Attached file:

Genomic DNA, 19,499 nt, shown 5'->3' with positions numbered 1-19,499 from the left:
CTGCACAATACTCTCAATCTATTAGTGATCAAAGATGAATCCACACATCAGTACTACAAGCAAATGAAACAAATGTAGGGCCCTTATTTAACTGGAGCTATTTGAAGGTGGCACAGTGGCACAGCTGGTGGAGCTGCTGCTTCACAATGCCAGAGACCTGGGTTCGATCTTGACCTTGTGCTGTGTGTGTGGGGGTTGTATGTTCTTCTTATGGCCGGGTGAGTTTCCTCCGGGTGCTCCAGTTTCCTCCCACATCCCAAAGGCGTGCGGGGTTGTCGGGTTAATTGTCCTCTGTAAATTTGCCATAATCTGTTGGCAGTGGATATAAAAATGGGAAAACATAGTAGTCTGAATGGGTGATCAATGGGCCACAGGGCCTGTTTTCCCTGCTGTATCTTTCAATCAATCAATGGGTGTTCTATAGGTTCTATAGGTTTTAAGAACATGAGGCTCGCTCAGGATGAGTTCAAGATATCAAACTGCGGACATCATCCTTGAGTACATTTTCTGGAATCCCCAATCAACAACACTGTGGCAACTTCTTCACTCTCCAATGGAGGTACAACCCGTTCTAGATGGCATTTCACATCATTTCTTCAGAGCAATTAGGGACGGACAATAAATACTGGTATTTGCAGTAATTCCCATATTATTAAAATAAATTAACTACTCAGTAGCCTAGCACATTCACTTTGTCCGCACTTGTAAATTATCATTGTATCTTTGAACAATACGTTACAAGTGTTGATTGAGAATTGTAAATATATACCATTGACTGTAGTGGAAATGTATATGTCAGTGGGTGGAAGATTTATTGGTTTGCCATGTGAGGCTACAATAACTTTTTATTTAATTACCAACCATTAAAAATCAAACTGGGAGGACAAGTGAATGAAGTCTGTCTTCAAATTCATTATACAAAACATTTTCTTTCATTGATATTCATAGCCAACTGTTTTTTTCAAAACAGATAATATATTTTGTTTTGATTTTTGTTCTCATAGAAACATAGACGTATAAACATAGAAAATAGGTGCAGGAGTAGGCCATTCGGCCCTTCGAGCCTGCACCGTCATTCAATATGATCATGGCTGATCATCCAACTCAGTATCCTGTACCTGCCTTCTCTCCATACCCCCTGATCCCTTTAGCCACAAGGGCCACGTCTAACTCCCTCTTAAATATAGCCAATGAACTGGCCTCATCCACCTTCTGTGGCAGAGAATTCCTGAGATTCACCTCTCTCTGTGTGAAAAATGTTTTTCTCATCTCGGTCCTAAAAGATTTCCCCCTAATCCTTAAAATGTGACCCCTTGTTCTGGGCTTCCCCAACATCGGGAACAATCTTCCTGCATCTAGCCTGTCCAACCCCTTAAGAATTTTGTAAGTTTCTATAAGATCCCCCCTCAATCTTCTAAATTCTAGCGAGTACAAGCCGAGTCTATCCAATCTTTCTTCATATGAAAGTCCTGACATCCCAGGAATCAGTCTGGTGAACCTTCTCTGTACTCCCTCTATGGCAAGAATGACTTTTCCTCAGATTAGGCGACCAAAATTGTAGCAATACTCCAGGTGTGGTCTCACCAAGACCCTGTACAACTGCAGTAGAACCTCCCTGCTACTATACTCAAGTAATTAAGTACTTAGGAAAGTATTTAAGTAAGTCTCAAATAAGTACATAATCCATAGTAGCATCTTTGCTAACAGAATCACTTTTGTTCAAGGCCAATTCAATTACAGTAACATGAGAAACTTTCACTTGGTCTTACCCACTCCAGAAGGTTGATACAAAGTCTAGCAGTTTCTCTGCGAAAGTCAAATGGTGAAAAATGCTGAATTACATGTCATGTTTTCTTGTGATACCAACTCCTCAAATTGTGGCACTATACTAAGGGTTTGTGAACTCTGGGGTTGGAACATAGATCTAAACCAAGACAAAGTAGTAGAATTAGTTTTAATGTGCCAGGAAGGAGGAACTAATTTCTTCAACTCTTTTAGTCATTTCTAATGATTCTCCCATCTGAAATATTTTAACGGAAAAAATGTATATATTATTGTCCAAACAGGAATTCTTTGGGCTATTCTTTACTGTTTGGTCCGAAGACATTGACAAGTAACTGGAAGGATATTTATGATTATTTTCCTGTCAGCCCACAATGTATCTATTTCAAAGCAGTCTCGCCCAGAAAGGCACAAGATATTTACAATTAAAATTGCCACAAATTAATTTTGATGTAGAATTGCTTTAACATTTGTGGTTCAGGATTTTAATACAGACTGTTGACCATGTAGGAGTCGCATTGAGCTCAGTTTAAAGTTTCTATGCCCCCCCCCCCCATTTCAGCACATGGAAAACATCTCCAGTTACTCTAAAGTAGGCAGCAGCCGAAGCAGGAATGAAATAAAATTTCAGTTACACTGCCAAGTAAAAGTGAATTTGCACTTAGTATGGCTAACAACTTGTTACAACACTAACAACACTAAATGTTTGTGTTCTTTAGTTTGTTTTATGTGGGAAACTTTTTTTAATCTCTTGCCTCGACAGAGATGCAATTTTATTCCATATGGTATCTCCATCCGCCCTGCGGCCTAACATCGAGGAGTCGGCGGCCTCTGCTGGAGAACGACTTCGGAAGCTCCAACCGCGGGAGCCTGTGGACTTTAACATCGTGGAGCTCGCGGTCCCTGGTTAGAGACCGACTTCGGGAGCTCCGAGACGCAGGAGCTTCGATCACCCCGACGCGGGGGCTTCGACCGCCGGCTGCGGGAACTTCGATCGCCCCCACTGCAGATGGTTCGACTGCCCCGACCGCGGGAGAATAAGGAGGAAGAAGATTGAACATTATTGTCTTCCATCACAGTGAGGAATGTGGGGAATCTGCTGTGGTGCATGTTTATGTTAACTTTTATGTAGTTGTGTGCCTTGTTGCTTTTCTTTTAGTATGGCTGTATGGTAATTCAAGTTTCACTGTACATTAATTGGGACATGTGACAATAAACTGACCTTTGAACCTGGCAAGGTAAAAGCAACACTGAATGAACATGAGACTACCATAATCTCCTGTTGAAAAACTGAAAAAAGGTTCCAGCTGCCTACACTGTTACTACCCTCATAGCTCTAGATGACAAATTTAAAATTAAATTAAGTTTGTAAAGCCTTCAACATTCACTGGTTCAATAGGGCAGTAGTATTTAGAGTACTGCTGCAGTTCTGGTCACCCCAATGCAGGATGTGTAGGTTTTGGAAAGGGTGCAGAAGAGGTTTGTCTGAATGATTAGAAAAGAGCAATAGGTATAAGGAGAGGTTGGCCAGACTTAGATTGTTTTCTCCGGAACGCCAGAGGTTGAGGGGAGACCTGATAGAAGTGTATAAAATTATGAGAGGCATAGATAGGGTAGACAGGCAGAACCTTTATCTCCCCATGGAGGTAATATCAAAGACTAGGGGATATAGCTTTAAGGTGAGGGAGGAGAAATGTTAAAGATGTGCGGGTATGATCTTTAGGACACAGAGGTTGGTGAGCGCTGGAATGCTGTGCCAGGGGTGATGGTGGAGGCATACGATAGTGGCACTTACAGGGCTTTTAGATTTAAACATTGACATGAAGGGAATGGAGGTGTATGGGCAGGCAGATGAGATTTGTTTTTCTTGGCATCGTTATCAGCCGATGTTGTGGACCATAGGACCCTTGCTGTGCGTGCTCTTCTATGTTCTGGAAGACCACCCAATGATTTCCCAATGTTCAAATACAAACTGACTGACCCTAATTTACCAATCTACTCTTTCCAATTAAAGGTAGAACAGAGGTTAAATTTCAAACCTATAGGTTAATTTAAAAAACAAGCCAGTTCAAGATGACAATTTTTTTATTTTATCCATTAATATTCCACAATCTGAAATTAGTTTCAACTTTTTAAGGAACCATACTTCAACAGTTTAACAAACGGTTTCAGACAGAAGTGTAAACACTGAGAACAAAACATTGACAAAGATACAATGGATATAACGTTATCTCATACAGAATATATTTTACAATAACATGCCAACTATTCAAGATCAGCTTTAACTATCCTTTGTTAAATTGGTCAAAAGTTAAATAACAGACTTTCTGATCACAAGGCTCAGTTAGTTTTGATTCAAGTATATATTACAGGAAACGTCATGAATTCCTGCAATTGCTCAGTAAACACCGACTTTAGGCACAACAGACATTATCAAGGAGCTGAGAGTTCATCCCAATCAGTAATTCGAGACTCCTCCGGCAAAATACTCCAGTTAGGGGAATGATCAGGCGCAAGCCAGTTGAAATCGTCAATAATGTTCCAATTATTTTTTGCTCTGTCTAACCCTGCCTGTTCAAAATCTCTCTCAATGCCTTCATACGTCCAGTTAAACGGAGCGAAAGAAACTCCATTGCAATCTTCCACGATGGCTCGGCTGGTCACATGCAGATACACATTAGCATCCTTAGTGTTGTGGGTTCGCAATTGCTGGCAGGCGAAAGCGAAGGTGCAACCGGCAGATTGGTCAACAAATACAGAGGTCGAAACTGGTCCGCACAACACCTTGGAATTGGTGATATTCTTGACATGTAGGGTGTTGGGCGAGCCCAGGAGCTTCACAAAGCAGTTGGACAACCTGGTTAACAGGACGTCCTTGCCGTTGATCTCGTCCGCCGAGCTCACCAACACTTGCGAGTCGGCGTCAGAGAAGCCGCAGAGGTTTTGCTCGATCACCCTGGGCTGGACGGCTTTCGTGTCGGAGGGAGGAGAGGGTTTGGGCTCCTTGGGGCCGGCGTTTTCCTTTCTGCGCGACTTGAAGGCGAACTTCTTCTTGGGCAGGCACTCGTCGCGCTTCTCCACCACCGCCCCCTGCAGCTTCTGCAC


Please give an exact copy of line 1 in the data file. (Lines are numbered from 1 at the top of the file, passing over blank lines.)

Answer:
Genomic DNA, 19,499 nt, shown 5'->3' with positions numbered 1-19,499 from the left: